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Tuberculosis (TB) is a potentially fatal contagious disease that can affect almost any part of the
body but is mainly an infection of the lungs. According to the World Health Organization
(WHO), it’s the most deadly infectious disease in the world, killing 1.5 million people in 2014.

Clinical Manifestation

Although the body may harbor the bacteria that cause tuberculosis, your immune system
usually can prevent you from becoming sick. For this reason, doctors make a distinction

1. Latent TB. In this condition, you have a TB infection, but the bacteria remain in your
body in an inactive state and cause no symptoms. Latent TB, also called inactive TB or TB
infection, isn't contagious. It can turn into active TB, so treatment is important for the
person with latent TB and to help control the spread of TB. An estimated 2 billion people
have latent TB.

2. Active TB. This condition makes you sick and can spread to others. It can occur in the
first few weeks after infection with the TB bacteria, or it might occur years later.

Clinical manifestations of active TB include:

 Coughing that lasts three or more weeks
 Coughing up blood
 Chest pain, or pain with breathing or coughing
 Unintentional weight loss leading to anorexia
 Fever
 Night sweats
 Chills
 Loss of appetite

Infectious Agent

A bacterium called Mycobacterium tuberculosis causes TB. This bacterium resembles a fungus
and multiplies at varying rates. There are a variety of TB strains, and some are resistant to

Mode of Transmission

The mode of transmission is inhalation of infected droplets. This can happen when someone
with the untreated, active form of tuberculosis coughs, speaks, sneezes, spits, laughs or sings.
The incubation period is 2 to 10 weeks.

Susceptible Host
Anyone can get TB , but people at high risk generally fall into two categories:
1. People recently infected with TB bacteria
2. People with medical conditions that weaken the immune system

You are at increased risk for being infected with TB bacteria if:
 You have spent time with a person with TB disease
 You are from a country or have visited areas where TB disease is very common
 You live or work where TB disease is more common, such as a homeless shelter, prison
or jail, or long-term care facility
 You are a health-care worker who works with clients or patients who are at increased
risk for TB disease

You have a higher chance of getting TB disease once infected if:

 You have HIV infection
 You are a child younger than 5 years of age
 You have recently been infected with TB bacteria in the last two years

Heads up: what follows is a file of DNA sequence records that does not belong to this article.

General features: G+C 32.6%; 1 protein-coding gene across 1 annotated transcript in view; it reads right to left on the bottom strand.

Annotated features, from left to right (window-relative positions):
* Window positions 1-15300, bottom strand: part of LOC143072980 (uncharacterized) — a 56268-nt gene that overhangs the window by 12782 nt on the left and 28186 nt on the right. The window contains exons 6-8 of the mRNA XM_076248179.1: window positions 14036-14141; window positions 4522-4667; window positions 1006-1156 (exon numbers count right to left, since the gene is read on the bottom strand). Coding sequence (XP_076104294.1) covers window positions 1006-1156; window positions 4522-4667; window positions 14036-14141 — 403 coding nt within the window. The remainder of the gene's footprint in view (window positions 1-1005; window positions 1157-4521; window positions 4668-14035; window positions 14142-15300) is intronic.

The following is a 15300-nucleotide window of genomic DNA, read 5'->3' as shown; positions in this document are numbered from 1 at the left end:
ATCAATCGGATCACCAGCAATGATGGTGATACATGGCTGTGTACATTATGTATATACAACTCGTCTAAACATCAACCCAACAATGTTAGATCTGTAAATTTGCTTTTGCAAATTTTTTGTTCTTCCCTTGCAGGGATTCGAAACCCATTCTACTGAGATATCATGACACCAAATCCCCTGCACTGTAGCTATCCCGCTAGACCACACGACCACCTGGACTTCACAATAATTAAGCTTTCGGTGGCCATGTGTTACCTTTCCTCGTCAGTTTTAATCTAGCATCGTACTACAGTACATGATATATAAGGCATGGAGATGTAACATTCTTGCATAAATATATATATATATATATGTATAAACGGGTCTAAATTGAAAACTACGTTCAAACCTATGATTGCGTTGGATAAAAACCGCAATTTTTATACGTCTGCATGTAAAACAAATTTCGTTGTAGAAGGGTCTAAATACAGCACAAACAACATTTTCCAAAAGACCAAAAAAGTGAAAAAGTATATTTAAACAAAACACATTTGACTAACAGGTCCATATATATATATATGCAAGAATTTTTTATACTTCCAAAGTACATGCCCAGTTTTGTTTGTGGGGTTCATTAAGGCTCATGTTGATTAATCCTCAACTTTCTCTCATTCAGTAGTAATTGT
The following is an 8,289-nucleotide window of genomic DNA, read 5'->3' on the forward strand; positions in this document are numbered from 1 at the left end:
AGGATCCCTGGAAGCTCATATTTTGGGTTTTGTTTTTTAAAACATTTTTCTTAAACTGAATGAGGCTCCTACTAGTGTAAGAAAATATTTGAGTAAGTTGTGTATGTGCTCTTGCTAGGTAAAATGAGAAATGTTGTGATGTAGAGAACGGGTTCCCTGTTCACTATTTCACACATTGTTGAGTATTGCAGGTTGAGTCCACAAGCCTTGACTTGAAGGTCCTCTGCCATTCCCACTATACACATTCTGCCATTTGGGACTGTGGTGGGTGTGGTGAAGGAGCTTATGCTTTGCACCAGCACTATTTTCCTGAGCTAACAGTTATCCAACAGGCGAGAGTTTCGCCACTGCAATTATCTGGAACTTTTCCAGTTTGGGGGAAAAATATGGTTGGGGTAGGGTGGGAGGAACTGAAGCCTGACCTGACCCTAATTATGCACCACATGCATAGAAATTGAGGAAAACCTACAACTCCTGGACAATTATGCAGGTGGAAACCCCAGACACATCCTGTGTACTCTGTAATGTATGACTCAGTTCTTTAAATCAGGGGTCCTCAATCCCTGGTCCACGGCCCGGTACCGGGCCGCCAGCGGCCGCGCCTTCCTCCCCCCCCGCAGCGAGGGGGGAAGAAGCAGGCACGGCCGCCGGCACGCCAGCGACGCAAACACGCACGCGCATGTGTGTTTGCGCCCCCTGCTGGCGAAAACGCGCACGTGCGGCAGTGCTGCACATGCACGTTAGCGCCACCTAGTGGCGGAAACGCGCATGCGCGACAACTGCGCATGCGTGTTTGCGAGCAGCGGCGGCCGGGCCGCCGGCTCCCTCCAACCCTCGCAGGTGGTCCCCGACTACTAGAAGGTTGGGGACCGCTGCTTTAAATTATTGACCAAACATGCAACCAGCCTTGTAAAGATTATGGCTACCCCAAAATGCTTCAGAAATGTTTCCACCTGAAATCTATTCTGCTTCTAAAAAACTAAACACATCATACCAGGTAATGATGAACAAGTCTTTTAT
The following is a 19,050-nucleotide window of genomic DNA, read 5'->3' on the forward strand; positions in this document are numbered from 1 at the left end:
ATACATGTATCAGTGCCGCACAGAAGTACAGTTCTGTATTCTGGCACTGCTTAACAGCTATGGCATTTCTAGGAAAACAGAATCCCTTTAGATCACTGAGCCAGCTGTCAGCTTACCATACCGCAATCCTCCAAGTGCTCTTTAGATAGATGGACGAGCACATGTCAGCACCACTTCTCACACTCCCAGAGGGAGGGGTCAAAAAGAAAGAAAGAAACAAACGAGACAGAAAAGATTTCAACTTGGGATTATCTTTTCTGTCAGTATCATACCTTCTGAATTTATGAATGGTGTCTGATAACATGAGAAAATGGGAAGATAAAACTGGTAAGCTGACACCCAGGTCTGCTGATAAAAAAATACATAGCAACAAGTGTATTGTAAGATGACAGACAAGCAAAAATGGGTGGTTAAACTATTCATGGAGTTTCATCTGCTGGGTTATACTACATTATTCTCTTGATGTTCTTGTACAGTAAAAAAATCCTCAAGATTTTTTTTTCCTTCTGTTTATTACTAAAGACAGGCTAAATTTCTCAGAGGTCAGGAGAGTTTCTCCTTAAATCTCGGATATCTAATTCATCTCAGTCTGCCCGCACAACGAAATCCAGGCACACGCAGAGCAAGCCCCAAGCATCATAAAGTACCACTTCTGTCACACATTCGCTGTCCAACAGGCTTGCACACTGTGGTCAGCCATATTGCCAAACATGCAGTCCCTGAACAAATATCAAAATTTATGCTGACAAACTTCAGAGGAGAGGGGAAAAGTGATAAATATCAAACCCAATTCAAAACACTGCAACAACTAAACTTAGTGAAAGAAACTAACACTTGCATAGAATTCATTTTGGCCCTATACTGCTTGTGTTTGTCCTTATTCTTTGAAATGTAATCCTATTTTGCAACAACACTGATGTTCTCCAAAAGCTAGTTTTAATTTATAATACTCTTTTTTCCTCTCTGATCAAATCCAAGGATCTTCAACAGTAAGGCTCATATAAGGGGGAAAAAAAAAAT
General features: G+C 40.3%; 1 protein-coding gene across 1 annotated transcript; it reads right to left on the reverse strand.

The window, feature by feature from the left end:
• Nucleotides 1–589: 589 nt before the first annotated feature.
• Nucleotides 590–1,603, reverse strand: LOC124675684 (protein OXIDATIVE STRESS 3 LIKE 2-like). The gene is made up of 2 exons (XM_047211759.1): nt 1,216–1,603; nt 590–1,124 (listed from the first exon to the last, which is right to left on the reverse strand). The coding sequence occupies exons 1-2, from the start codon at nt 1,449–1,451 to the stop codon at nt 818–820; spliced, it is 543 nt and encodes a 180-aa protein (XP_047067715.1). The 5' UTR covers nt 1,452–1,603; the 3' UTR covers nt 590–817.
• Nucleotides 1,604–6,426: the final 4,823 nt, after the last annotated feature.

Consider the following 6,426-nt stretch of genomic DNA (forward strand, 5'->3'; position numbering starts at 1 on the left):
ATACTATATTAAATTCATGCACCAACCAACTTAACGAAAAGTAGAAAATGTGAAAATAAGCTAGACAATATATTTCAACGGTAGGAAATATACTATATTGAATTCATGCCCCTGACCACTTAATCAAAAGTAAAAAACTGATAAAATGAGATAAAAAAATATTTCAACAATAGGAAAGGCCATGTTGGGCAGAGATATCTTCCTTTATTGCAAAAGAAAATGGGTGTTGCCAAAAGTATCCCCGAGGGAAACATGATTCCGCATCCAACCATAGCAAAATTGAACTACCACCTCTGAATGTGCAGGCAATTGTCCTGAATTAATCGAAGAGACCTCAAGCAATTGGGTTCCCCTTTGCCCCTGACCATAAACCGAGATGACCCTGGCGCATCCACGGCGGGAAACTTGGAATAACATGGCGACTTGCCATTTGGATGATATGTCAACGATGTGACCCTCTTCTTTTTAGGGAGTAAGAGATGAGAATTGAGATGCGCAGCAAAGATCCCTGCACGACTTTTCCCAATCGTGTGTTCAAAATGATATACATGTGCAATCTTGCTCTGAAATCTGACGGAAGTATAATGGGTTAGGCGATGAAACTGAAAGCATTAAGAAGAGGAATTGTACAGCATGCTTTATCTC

 You have other health problems that make it hard for your body to fight disease
 You smoke cigarettes or abuse alcohol and/or drugs
 You were not treated correctly for latent TB infection or TB disease in the past


1. Treatment
Medications are the cornerstone of tuberculosis treatment. But treating TB takes much longer
than treating other types of bacterial infections.

With tuberculosis, you must take antibiotics for at least six to nine months. The exact drugs and
length of treatment depend on your age, overall health, possible drug resistance, the form of
TB (latent or active) and the infection's location in the body.

Recent research suggests that a shorter term of treatment — four months instead of nine —
with combined medication may be effective in keeping latent TB from becoming active TB. With
the shorter course of treatment, people are more likely to take all their medication, and the risk
of side effects is lessened. Studies are ongoing.

Most common TB drugs

If you have latent tuberculosis, you may need to take just one type of TB drug. Active
tuberculosis, particularly if it's a drug-resistant strain, will require several drugs at once.
The most common medications used to treat tuberculosis include:

 Isoniazid
 Rifampin (Rifadin, Rimactane)
 Ethambutol (Myambutol)
 Pyrazinamide
If you have drug-resistant TB, a combination of antibiotics called fluoroquinolones and
injectable medications, such as amikacin, kanamycin or capreomycin, are generally used for 20
to 30 months. Some types of TB are developing resistance to these medications as well.

A number of new drugs are being looked at as add-on therapy to the current drug-resistant
combination treatment, including:

 Bedaquiline
 Linezolid

2. Nursing Treatment

 Obtain history of exposure to TB.

 Assess for symptoms of active disease
 Auscultate lungs for crackles
 During drug therapy, assess for liver dysfunction
o Question the patient about loss of appetite, fatigue, joint pain, fever, tenderness
in liver region, clay-colored stools, dark urine
o Monitor for fever, RUQ abdominal tenderness, nausea, vomiting, rash, persistent
paresthesia of hands and feet
o Monitor results of periodic liver function studies